A commercial lease is a document that sets out the rights and obligations of the owner of a commercial property (known as the landlord or lessor) and a third party that has agreed to occupy the property (known as the tenant or lessee). When entering into a lease negotiation, you should understand your obligations and obtain legal advice before signing anything. Commercial premises contain additional obligations compared to residential leases for proviate tenants. Thse include zoning, permits and building requirements. Moreover, consumer laws that apply to residential leases do not cover commercial leases.
New South Wales has specific retail leases legislation (the Act). The Act specifies which premises are considered to be retail premises. If a business is located in a retail shopping centre and/or wholly , or predominantly carries on a retail business, it is likely that lease will be governed by the provisions of the Retail Leases Act. Generally speaking, the Act aims to ensure retail leasing arrangements are fair and that there are built in mechanisms to resolve disputes between landlords and tenants.
Commercial lease terms are usually negotiable between parties. When negotiating a lease, the rights and obligations of both parties should be on the table for negotiation. The types of rights and obligations set out in a commercial and/or retail lease can include signage, fit out of premises, using common areas, the rules of the building, use of public facilities and so on. As a tenant, pay attention to your specific circumstances before you make a commitment to a lease. An inexperienced tenant will sometimes accept the first lease they receive, to their detriment. This is poor negotiation practice – there is no requirement or obligation on a prospective tenant to accept the first lease. A better practice would be to have a lawyer review your lease and advise on any unfair provisions and negotiate amendments with the landlord or the landlord’s lawyer.
A condition report of the premises should be obtained before entering into a lease. This report will provide information on the fixtures, fittings and services installed at the premises. The various retail leases legislation requires that a disclosure statement be provided by the landlord.
In addition to ongoing rent costs, there are a number of costs to be borne by the tenant, including:
It is important to obtain advice on these matters before agreeing to a lease. For example, lease preparation costs cannot be passed on under the Retail Leases legislation. However, there is no such restriction with respect to commercial leases.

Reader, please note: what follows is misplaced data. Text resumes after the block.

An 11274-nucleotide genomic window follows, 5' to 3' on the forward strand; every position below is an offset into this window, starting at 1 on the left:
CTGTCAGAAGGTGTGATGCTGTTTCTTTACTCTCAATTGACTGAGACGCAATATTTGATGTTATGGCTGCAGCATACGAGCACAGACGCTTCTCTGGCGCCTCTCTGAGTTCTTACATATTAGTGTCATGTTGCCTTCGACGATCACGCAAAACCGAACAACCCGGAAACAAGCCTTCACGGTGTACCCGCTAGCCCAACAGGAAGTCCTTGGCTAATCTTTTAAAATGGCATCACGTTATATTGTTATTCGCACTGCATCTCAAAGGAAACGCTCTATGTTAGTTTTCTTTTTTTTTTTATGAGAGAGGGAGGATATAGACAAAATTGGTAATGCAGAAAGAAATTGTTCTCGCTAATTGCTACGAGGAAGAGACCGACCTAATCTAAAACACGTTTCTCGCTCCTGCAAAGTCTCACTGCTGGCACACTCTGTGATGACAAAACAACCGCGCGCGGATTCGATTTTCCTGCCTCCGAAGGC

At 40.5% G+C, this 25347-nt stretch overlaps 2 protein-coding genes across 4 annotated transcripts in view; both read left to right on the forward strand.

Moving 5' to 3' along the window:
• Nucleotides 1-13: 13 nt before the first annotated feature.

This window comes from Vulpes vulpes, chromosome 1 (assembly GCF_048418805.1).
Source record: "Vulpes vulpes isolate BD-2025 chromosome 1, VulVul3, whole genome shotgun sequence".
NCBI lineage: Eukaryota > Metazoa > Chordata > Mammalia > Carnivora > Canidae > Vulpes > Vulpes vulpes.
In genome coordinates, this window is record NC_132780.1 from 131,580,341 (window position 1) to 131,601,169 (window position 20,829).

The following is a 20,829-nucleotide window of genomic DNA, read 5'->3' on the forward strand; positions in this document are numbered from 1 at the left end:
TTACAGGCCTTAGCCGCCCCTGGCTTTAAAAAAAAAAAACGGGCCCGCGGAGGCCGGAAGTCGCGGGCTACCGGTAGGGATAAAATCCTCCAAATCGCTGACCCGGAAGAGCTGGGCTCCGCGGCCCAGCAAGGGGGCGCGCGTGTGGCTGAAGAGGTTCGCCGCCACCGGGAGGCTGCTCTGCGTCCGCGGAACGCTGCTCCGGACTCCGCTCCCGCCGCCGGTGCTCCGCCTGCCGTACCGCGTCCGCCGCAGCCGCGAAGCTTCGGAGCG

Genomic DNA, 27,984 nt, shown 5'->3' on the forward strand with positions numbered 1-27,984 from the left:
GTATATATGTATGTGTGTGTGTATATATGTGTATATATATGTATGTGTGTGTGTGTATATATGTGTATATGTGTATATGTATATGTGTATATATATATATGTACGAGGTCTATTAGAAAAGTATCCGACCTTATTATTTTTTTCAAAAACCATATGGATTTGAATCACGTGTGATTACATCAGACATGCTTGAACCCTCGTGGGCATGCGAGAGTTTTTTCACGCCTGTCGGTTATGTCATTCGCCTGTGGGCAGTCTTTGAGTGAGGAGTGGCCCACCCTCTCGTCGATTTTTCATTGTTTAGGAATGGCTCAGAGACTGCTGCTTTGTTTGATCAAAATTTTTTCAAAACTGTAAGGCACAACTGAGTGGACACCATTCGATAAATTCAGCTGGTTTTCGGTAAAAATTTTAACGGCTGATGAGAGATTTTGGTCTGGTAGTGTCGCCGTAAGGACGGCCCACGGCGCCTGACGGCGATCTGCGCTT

A lease may allow tenants to assign the lease or sublet the whole, or part, of the premises to another tenant. This can be exercised in cases where a business decides to sell or can no longer operate the business. In most cases, assignment will be subject to a landlord’s consent and/or the various retail leases legislation if it is a retail lease.
Term of Lease
The length of the term of the lease will affect the goodwill of your business. The term of the lease will be security of tenure for the desired time. It should be a period where business operations will not be interfered with by the landlord.
A lease is just one document required in a suite of documents in leasing a premises. Preliminary documentation can comprise a heads of agreement, an agreement to lease, a lease incentive or contribution deed (if the landlord will be contributing to your fit-out costs) and the lease itself.
If it is a retail lease, a landlord is required to give a tenant various disclosure documents before the lease documents are entered into.
In entering a commercial lease, disputes may arise between tenants and landlords. The lease will usually be the first document referred to in resolving any disputes. In resolving disputes, options will include informal negotiations, mediation, litigation (court) and various state based tribunals in certain circumstances.
Q: What is an anchor tenant?
A: An anchor tenant generates significant foot traffic for other premises in the building (such as a supermarket or department store). A lease provision can be incorporated to terminate a lease if an anchor tenant departs.
Q: What can a landlord do about a tenant in default?
A: A landlord with a right to evict a tenant can request formal eviction if rent has not been paid. Written notice must be given of non-payment before any consequences can be faced by the tenant. The landlord must comply with the lease and any legislation in this regard.
Q: Is a redevelopment clause valid?
A: A redevelopment clause entitles the landlord to terminate a lease, before the end of the lease, in order to carry out major works. Whilst it is valid, a tenant should be compensated for redevelopment. Leases may include both redevelopment and demolition clauses.